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No debate about mortgage rates

In the housing market, interest rates are king. And queen. And prince and princess. From a financial standpoint, mortgage rates rank as the top variable that impacts a home buyer’s decision.

Compared to just three years ago, those figures have remained high. That has stoked broad concern among analysts that buyers would rather wait out interest rate hikes and re-enter the market; here, the magic number hovers in the 3% range.

But that could make for a long wait. All signs point to further Fed hikes in its bid to tame inflation — and there’s little doubt that Fed chair Jerome Powell is frustrated that he can’t cool the job or housing markets. (Too bad, Jerome: Every job seeking, house hunting/selling American feels the exact opposite way.)

Still, go figure — literally. The average rate on a 30-year fixed rate mortgage has risen recently to 6.65%, according to Freddie Mac data. True, that’s nearly double where it stood in January 2022, but experts are still cautiously optimistic buyer interest will pick up as the spring season rolls on.

Read more: Americans are paying nearly 40% more on home insurance compared to 12 years ago — here's how to spend less on peace of mind

Housing tours de force

House shopping involves more than checking in on Zillow, even if they’ve cornered the market on fire-gutted mansions in the South. Housing tours are up, real estate brokerage firm Redfin announced in late January, as more customers request them and initiate the homebuying process. In some markets such as Seattle, Palm Beach, Fla. and Richmond, Va., bidding wars have returned, the firm said.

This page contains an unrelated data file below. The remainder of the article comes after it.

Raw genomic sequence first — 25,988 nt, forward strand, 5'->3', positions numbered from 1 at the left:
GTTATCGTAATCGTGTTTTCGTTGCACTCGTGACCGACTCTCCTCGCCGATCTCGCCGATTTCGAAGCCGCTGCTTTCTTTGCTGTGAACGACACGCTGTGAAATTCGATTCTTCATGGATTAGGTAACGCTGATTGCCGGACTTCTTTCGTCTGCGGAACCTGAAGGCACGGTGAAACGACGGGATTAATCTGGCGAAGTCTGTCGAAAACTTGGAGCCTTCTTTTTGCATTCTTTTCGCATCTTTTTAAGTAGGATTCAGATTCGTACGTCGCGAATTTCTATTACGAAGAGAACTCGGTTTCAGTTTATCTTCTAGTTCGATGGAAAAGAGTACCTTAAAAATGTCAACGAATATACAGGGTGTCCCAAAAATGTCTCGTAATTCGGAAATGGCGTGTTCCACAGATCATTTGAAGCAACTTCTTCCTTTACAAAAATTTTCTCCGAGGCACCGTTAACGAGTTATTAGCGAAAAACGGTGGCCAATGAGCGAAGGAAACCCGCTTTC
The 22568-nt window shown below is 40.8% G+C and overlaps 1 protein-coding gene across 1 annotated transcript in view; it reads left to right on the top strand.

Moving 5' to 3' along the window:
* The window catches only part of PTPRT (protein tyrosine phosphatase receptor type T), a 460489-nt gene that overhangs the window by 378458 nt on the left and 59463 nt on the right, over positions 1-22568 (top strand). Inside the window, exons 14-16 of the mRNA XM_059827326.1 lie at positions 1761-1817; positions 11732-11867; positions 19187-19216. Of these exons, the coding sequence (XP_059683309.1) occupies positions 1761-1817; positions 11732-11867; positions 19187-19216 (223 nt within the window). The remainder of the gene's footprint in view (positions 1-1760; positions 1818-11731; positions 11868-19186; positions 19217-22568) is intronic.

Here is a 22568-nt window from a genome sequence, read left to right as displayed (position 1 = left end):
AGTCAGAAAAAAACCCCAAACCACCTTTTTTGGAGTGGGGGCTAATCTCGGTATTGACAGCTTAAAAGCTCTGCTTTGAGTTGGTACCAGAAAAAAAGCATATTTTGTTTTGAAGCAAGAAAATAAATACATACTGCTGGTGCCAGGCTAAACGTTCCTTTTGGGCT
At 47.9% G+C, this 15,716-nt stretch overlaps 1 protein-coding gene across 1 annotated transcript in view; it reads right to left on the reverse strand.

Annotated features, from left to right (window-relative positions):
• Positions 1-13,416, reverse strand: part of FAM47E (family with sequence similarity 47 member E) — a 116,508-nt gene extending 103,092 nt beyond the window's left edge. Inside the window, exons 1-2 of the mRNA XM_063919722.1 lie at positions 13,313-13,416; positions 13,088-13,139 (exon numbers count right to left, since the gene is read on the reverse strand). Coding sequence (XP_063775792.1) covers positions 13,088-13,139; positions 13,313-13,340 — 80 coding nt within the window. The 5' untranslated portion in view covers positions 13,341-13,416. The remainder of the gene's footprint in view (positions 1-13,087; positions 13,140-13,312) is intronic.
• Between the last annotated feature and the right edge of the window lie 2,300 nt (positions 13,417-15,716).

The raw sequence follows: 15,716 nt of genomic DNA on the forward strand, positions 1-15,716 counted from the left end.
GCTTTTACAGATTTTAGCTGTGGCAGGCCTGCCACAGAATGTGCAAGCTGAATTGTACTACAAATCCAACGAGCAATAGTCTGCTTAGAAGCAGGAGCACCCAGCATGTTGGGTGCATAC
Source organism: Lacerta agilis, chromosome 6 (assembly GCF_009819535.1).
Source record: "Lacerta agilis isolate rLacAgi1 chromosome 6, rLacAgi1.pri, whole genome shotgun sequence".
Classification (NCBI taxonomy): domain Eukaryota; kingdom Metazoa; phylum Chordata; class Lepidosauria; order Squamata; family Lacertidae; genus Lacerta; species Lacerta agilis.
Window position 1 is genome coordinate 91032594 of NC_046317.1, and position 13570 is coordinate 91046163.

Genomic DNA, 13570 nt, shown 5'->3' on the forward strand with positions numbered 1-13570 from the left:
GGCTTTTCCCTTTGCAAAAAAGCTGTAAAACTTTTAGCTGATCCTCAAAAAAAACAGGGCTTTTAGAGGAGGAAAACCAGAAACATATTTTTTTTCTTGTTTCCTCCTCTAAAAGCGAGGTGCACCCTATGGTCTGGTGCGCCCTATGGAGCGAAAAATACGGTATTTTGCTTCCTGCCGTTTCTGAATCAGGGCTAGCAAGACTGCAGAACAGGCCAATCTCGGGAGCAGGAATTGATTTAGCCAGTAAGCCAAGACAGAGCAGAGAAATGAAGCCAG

In other markets, old school negotiation is making a comeback. Redfin’s report suggested buyers may have adapted to mortgage rates in the 6% range after 7%-plus rates scared them off in October 2022.

Meanwhile, sellers who in 2021 could take advantage of low inventory and comparatively lower rates — the stuff of universal bidding wars — now face buyers who will choose wisely based on the moderating but still elevated rates. As Redfin and others have reported, sellers have been more willing to make concessions.

Some closure on foreclosure

Foreclosure starts reflect another facet of the market’s strength.

Starts were down 34% compared to 2019, according to ATTOM Data’s Year-End 2022 U.S. Foreclosure Market report. Year-over-year starts were up in December 2022 but down between November and December. That suggests government lending rules and an overall strong economy had contained foreclosures.

Data compiled by ATTOM shows more than 90% of borrowers in foreclosure have positive equity, “which they appear to be leveraging in order to avoid a foreclosure by refinancing their mortgage or selling the property at a profit,” the group said. “It seems likely that this is a trend that will continue in 2023.”

So if you’re looking to make a move — buying, selling or maneuvering past foreclosure risk — remember this stock market corollary: market timing. Getting in and out of a stock at an ideal time appears easy to do, but it’s virtually impossible. No one could have foreseen, even a year ago, how much mortgage rates would jump. Will they take off again tomorrow? We know the Fed is eyeing more rate hikes.

The bottom line is that when an opportunity pops up, especially if it means a superior school district and/or a better quality of life, you may want to jump on it. No need to pursue a mansion scarred by fire — just take stock of your finances and your burning desire.

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About the Author

Chris Clark

Chris Clark

Freelance Contributor

Chris Clark is freelance contributor with MoneyWise, based in Kansas City, Mo. He has written for numerous publications and spent 18 years as a reporter and editor with The Associated Press.

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